I have to be honest, I have found the first half of this book to be a little slow in starting up. Although the lengthy account of her difficult childhood does, no doubt, set Jane up as the rather plain, overly-composed character she grows into, it is only yesterday that I felt I had read a chapter where something finally happened, and we are now hopefully on our way to unveiling the secrets lurking in the dark corners of Edward Rochester's Thornfield Hall, where Jane is employed as a governess to her new master's ward.
**Warning - contains spoilers**
Orphaned very early on in her life and, fulfilling her Uncle's dying wish, left to live with his wife and two children, Jane is mistreated from the beginning of the book, a scapegoat for her cousin's wrongdoings and receiving next to no support from any members of the household. The climax of this entire episode is reached when Jane, after being falsely accused of yet another misdemeanor, is locked in the bedroom where her Uncle died as punishment. After believing she has seen a phantom in the room and her pleas to be released ignored by her aunt, Jane collapses in a fit, an event that, whilst disturbing, ironically sets the wheel in motion for her to escape from her hellish home. Glad to be rid of her, the family send her to Lowood Institution, a charity school for orphans. Jane quickly adapts to the stark lifestyle at the school, building valuable relationships with her fellow pupils and teachers, eventually turning her hand to teaching herself. This whole portion of the book, as I've said, I have no doubt will become more relevant as I read on, but I have felt rather indifferent about it and nothing yet has inspired much emotion (although I have the inkling that is about to change.)
That said, Charlotte Bronte writes very well and, although I feel this section has gone on a little too long, it hasn't felt like running a marathon. Advertising for a post in the local newspaper, Jane is sent to live at Thornfield Hall where she takes charge of the coquettish Adèle Varens, the daughter of Mr Rochester's former lover (although he insists she is not his own child). Mr Rochester, unlike the heroes of so many novels written around this time (think Mr Darcy, Willoughby etc) is neither handsome nor charming at first, until Jane begins to see something in him beyond his harsh exterior and provoking turn of phrase. The meeting of this unlikely pair is suitably dramatic (with Rochester falling from his great black horse and Jane coming to his aid) and I feel is an indication of events to come. Just as we cheered when the young Jane Eyre said her parting words of hatred and disgust directed at her Aunt Reed, we long her to repeat this act in adulthood as glamorous haughty women flit around the hall and around her as if she didn't exist, particularly Mr Rochester's supposed love interest, the beautiful but callous Blanche Ingram.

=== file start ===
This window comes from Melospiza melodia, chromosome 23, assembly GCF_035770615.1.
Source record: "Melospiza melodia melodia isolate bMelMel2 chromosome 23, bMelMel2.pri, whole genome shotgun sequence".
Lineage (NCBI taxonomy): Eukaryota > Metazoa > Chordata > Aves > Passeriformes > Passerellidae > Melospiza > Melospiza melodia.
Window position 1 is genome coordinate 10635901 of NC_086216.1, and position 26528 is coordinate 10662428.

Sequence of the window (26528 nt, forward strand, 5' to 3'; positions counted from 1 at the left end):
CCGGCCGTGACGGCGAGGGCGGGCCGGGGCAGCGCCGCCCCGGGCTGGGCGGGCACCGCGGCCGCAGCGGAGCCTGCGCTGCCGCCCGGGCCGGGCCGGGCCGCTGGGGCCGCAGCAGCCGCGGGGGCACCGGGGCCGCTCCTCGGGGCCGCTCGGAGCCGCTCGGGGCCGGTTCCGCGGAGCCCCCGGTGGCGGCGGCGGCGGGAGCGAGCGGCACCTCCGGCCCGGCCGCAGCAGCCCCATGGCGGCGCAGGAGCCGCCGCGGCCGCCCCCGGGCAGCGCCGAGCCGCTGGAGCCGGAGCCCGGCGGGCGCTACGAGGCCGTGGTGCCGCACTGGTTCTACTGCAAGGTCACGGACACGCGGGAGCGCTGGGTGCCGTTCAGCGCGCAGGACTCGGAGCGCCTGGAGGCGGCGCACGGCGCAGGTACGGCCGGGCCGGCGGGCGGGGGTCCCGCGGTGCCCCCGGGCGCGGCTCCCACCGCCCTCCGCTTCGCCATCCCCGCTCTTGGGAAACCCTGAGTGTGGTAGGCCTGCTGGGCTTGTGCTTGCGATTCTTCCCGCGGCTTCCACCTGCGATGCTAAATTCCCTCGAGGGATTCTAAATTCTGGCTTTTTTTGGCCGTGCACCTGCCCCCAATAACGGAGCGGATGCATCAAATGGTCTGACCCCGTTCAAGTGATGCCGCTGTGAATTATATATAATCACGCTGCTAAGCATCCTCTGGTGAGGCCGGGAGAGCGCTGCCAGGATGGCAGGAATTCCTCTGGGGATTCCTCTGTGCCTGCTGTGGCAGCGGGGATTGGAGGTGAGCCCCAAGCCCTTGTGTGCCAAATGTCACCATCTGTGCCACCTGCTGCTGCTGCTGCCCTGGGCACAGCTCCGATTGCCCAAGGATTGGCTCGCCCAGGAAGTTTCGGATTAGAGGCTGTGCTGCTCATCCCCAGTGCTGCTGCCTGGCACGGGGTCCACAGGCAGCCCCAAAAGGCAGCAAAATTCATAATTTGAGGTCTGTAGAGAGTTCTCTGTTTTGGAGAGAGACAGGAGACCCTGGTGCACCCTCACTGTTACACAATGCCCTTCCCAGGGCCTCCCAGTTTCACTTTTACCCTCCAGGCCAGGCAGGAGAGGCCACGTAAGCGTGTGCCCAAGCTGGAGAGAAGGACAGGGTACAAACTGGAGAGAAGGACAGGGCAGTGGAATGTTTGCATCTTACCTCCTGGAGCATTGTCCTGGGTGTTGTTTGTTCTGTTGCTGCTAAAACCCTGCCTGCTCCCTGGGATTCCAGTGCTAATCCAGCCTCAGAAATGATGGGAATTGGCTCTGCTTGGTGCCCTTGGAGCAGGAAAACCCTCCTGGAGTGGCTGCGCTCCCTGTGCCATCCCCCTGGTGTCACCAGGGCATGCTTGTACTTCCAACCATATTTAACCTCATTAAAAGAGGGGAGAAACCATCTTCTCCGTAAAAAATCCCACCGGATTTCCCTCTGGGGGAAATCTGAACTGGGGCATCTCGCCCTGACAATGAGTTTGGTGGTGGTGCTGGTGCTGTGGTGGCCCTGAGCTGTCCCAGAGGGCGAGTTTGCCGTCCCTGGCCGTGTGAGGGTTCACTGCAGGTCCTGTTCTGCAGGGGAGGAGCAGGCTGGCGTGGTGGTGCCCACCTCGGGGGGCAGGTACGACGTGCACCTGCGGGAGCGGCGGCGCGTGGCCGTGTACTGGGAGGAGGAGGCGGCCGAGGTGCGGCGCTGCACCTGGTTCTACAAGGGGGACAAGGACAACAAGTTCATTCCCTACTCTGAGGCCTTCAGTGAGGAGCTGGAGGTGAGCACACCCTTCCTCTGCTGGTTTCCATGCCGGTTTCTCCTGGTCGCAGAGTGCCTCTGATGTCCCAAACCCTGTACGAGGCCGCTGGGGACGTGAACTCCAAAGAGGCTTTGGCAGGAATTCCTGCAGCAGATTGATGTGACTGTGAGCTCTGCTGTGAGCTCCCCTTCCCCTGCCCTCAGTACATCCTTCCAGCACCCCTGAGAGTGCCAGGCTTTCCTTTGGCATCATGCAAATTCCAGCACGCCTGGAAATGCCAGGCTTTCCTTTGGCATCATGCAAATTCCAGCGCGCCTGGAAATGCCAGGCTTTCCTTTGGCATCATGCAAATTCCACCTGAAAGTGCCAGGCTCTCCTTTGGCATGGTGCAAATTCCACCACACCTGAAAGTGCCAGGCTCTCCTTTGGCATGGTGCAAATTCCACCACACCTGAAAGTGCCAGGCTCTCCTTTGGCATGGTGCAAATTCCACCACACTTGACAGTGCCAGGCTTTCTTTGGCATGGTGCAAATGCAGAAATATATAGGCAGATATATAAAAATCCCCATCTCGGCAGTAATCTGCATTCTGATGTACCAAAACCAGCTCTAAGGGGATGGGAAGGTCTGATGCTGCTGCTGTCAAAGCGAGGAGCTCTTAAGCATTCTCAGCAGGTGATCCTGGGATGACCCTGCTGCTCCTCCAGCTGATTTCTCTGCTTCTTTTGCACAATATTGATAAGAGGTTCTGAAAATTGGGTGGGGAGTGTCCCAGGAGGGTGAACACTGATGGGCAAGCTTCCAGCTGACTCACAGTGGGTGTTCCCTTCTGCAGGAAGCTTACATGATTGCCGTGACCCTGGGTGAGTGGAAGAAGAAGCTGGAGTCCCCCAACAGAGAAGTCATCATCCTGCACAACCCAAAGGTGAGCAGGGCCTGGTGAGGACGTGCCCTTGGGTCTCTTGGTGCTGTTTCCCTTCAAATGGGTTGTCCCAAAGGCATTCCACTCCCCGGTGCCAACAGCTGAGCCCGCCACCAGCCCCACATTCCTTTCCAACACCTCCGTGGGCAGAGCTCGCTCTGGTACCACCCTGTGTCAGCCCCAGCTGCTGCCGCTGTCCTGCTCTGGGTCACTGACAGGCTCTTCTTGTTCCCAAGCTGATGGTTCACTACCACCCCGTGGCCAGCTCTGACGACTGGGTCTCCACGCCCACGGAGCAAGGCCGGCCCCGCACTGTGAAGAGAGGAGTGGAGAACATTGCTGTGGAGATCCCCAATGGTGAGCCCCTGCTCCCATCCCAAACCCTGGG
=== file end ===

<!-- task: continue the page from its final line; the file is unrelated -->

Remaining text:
I wonder if the expression plain Jane inspired Charlotte Bronte, or whether indeed, Jane Eyre inspired the expression? In her plain and unremarkable appearance we learn that you don't have to be a beauty to be a heroine, that your character alone can get you through life and perhaps (and I am assuming here as I have not read that far on yet) inspire love in an admirer. I am intrigued now. I am intrigued to see how Jane will fair in her new world and anxious to unearth some of the dark mysteries that seem to be lurking in the shadows of the old hall...........more to come very soon....
NB: I am also reading an old hardback copy of this book with no sleeve or images on the front which, coupled with its length, I feel makes me look rather scholarly on my way to work in the morning. :-)